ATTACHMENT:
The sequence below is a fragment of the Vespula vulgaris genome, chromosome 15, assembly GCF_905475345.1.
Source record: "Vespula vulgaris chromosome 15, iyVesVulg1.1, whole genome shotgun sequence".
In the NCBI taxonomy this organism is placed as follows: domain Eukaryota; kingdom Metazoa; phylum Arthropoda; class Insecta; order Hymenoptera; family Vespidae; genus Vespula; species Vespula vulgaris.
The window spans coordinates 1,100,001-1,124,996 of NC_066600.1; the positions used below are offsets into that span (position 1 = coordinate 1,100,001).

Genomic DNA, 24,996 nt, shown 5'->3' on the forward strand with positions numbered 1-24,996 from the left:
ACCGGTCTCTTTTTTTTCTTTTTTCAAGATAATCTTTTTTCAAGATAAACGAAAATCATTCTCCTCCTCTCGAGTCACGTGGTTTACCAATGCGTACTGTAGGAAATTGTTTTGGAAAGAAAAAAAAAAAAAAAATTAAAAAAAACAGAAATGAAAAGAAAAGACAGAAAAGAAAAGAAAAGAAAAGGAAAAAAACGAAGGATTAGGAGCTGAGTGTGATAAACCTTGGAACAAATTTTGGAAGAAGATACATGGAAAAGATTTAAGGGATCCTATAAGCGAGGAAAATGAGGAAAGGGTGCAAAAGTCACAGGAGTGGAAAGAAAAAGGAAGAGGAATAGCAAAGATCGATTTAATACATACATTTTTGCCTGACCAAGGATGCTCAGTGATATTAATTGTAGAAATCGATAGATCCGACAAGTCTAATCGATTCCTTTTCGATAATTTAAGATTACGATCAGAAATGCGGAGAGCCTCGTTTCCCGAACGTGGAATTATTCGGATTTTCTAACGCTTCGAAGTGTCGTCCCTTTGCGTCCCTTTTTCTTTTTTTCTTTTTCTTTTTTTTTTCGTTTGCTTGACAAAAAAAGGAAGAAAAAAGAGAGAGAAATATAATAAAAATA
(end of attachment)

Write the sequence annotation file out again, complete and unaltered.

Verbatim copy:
The sequence below is a fragment of the Vespula vulgaris genome, chromosome 15, assembly GCF_905475345.1.
Source record: "Vespula vulgaris chromosome 15, iyVesVulg1.1, whole genome shotgun sequence".
In the NCBI taxonomy this organism is placed as follows: domain Eukaryota; kingdom Metazoa; phylum Arthropoda; class Insecta; order Hymenoptera; family Vespidae; genus Vespula; species Vespula vulgaris.
The window spans coordinates 1,100,001-1,124,996 of NC_066600.1; the positions used below are offsets into that span (position 1 = coordinate 1,100,001).

Genomic DNA, 24,996 nt, shown 5'->3' on the forward strand with positions numbered 1-24,996 from the left:
ACCGGTCTCTTTTTTTTCTTTTTTCAAGATAATCTTTTTTCAAGATAAACGAAAATCATTCTCCTCCTCTCGAGTCACGTGGTTTACCAATGCGTACTGTAGGAAATTGTTTTGGAAAGAAAAAAAAAAAAAAAATTAAAAAAAACAGAAATGAAAAGAAAAGACAGAAAAGAAAAGAAAAGAAAAGGAAAAAAACGAAGGATTAGGAGCTGAGTGTGATAAACCTTGGAACAAATTTTGGAAGAAGATACATGGAAAAGATTTAAGGGATCCTATAAGCGAGGAAAATGAGGAAAGGGTGCAAAAGTCACAGGAGTGGAAAGAAAAAGGAAGAGGAATAGCAAAGATCGATTTAATACATACATTTTTGCCTGACCAAGGATGCTCAGTGATATTAATTGTAGAAATCGATAGATCCGACAAGTCTAATCGATTCCTTTTCGATAATTTAAGATTACGATCAGAAATGCGGAGAGCCTCGTTTCCCGAACGTGGAATTATTCGGATTTTCTAACGCTTCGAAGTGTCGTCCCTTTGCGTCCCTTTTTCTTTTTTTCTTTTTCTTTTTTTTTTCGTTTGCTTGACAAAAAAAGGAAGAAAAAAGAGAGAGAAATATAATAAAAATA